Lone Grove, Oklahoma – Mr. Sam Porter, director of the Baptist General Convention of Oklahoma (BGCO) was driving through this devastated southern Oklahoma community on Wednesday morning after a rare winter tornado ripped homes and businesses apart, turning local families’ lives upside down in its deadly wake. However, this was no coincidence. Mr. Porter had left Oklahoma City earlier that morning to mobilize the BGCO’s disaster relief effort. In coordination with local, state, and federal emergency officials, Mr. Porter requested BGCO volunteers set up their self-powered mobile cooking facility known as Unit 1, in the First Baptist Church of Lone Grove parking lot.
Unit 1, a self-contained commercial kitchen built on a semi-truck trailer, is capable of preparing up to 18,000 meals per day. Mr. Dan Fuller, zone leader for this area, explained that Unit 1 prepares hot meals from food supplied by the Red Cross, Salvation Army, FEMA, and private donors. After the BGCO volunteers prepare the food, in addition to their onsite serving line inside the First Baptist Church, individual meals and drinking water are disbursed to various relief organizations for distribution to the homeless victims, emergency personnel and volunteers working throughout the disaster area.
Over the noise of electric generators and busy kitchen personnel, Mr. Fuller stated the BGCO also owned approximately 20 smaller trailers with a 2,000 meal per day serving capacity that was available to be utilized around the state and nation for disaster relief. Desiring to provide essential services beyond food preparation, BGCO volunteers also form chainsaw crews, cleanup crews, and provide childcare. In some cases, these volunteer crews remain long after the remote food preparation trailers are needed. The BGCO also provides portable showers on trailers with clothes washer and dryer facilities for both volunteers and disaster victims. After visiting with Mr. Fuller and seeing the BGCO volunteers’ relief effort, I was inspired by their dedication.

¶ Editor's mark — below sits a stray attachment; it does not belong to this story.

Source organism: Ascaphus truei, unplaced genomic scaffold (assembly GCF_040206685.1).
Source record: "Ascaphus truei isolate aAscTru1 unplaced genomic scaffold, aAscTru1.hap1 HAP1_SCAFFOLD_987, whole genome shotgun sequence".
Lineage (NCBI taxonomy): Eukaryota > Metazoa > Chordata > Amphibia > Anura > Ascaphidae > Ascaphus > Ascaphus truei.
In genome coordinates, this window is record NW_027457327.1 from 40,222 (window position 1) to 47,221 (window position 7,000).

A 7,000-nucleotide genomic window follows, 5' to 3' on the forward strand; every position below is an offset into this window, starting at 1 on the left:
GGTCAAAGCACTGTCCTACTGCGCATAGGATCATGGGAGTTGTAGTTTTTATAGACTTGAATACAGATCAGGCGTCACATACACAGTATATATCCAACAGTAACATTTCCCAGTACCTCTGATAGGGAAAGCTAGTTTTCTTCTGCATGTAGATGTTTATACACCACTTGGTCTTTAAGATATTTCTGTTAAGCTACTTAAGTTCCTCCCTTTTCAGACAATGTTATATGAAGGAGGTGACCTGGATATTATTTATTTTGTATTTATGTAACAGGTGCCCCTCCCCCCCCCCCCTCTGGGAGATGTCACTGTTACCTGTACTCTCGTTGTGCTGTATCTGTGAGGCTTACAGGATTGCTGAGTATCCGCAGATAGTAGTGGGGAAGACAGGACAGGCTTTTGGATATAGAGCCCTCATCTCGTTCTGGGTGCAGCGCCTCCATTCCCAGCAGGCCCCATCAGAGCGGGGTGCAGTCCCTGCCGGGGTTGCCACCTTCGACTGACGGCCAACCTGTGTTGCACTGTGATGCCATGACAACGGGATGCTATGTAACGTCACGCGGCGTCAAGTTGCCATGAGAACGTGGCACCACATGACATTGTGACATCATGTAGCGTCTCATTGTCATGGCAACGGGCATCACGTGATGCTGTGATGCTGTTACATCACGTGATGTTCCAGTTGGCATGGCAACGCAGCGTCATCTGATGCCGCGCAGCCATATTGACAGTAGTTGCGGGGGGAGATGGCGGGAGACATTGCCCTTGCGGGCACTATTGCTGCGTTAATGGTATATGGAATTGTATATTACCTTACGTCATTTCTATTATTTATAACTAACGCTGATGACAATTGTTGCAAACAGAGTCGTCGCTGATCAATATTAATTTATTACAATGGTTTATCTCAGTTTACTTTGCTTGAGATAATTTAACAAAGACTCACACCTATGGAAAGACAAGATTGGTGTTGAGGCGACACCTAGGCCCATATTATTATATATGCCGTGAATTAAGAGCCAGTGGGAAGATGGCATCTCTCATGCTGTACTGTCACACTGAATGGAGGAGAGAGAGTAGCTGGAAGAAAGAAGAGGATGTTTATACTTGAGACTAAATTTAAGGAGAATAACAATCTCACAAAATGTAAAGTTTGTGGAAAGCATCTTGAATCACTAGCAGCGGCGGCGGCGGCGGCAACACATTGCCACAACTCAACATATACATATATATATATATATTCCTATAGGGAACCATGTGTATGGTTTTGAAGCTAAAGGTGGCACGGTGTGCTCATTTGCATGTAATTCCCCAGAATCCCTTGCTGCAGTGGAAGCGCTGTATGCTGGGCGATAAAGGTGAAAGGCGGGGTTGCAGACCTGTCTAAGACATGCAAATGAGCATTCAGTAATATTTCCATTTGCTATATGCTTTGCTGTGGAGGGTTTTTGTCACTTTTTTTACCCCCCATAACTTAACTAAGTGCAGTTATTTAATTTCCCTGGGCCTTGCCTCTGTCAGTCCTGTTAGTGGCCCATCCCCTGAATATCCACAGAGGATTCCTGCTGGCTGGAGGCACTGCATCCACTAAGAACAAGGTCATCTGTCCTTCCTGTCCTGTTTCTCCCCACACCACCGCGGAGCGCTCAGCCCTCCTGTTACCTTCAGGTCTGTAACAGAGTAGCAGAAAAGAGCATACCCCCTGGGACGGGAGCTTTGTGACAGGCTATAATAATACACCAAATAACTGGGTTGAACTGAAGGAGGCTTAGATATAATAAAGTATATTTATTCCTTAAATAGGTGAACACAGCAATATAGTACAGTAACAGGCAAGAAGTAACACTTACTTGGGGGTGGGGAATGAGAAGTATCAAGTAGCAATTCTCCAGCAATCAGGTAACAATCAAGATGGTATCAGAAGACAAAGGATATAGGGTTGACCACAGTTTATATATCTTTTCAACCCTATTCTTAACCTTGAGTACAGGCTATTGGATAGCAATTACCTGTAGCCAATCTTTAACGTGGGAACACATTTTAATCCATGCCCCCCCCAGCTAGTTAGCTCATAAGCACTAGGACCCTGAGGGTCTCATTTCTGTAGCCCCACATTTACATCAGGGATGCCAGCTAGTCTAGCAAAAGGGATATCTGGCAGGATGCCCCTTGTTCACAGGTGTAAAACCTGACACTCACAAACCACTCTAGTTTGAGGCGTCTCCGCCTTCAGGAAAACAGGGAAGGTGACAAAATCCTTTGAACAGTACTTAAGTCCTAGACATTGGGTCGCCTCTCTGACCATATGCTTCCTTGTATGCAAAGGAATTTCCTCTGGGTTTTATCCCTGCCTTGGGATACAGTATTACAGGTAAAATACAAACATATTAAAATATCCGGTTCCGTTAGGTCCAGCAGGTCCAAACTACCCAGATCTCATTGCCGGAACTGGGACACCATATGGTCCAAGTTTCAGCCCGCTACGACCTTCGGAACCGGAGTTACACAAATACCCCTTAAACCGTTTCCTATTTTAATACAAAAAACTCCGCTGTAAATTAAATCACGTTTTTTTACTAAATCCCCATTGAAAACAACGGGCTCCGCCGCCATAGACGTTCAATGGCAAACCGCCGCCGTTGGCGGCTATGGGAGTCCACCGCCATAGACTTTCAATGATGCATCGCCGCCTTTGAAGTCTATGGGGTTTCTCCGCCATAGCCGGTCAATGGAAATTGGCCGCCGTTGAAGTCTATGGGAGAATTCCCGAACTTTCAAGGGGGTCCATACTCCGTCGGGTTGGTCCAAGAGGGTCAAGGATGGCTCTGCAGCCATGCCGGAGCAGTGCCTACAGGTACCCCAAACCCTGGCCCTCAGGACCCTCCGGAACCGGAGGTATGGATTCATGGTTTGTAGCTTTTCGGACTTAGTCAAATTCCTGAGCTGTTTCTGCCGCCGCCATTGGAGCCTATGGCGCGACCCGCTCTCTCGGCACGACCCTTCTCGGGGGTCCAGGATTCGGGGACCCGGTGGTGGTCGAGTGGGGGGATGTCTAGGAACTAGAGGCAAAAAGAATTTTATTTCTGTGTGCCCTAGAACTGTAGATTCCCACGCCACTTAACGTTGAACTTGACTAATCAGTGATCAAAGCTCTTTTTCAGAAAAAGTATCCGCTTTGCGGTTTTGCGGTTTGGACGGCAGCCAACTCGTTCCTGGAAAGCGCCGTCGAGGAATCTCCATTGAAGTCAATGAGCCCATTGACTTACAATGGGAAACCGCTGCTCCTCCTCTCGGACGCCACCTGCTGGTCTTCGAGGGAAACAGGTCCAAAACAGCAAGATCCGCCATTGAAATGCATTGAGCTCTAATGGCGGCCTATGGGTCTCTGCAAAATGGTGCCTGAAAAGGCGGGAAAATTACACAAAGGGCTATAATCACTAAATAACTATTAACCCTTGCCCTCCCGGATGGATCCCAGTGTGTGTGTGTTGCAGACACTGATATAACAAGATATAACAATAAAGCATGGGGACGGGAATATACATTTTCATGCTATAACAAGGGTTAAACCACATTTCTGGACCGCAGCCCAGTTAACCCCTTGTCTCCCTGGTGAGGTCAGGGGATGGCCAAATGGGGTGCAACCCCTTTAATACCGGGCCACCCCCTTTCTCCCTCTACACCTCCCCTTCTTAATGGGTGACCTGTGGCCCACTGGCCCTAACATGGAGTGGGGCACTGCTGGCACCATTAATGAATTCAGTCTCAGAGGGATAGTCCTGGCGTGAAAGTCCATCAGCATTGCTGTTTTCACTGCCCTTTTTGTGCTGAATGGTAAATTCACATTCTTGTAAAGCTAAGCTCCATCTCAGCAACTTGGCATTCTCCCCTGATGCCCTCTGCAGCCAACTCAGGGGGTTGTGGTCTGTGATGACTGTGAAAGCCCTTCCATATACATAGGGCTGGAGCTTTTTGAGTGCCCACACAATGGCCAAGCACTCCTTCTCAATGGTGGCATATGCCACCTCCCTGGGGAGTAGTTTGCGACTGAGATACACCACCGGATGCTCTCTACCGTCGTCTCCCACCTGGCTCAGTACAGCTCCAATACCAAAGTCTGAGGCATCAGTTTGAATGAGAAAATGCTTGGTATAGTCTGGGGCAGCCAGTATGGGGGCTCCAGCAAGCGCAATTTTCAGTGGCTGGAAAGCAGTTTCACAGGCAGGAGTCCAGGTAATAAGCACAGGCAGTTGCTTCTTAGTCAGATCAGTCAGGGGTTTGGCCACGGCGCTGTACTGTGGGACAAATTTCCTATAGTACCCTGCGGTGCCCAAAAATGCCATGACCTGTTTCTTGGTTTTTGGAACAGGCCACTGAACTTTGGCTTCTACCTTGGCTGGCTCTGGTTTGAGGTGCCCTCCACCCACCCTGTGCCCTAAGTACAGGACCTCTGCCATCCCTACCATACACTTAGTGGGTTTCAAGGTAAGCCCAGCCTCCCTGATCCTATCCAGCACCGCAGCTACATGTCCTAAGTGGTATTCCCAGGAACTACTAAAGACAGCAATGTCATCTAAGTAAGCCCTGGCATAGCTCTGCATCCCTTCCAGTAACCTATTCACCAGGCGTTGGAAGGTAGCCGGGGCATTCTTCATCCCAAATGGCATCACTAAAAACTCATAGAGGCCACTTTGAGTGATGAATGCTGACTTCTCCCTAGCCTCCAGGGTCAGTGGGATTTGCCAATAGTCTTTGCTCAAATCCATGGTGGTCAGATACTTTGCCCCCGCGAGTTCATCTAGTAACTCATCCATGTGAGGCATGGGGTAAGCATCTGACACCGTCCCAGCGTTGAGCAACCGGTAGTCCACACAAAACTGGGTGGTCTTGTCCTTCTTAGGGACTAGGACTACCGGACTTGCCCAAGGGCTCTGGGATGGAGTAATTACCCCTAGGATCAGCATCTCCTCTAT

The previous night’s tornado had also damaged AT&T’s cellular tower, so I continued towards Ardmore to use my AT&T wireless Internet service. As I drove, I noticed the Oklahoma National Guard, Oklahoma Highway Patrol and Lone Grove City Police providing traffic control services. OG&E and State Farm Insurance employees were erecting temporary tents to better serve their customers. Red Cross and the Salvation Army had their mobile disaster relief units present. Local carpenters and roofers were already working diligently to repair storm damage as quickly as possible. Telco Systems employees were hard at work replacing downed telephone lines. OG&E trucks were literally, everywhere. Remarkably, trucks loaded with sheetrock, lumber, and shingles were already delivering construction materials. Pickup trucks with construction workers and ladders could be seen in route to repair damaged homes and buildings.
As I passed by the Lone Grove branch of the American National Bank with their enormous Stars and Stripes flying unfurled in a northerly breeze, I got goose bumps all over me. Overwhelmed with pride to be an Oklahoman and an American, it struck me. When the chips are down, our humanity rises to the occasion. Although I would never have thought it possible, there WAS a silver lining in this terrible tragedy. The human spirit is awesome.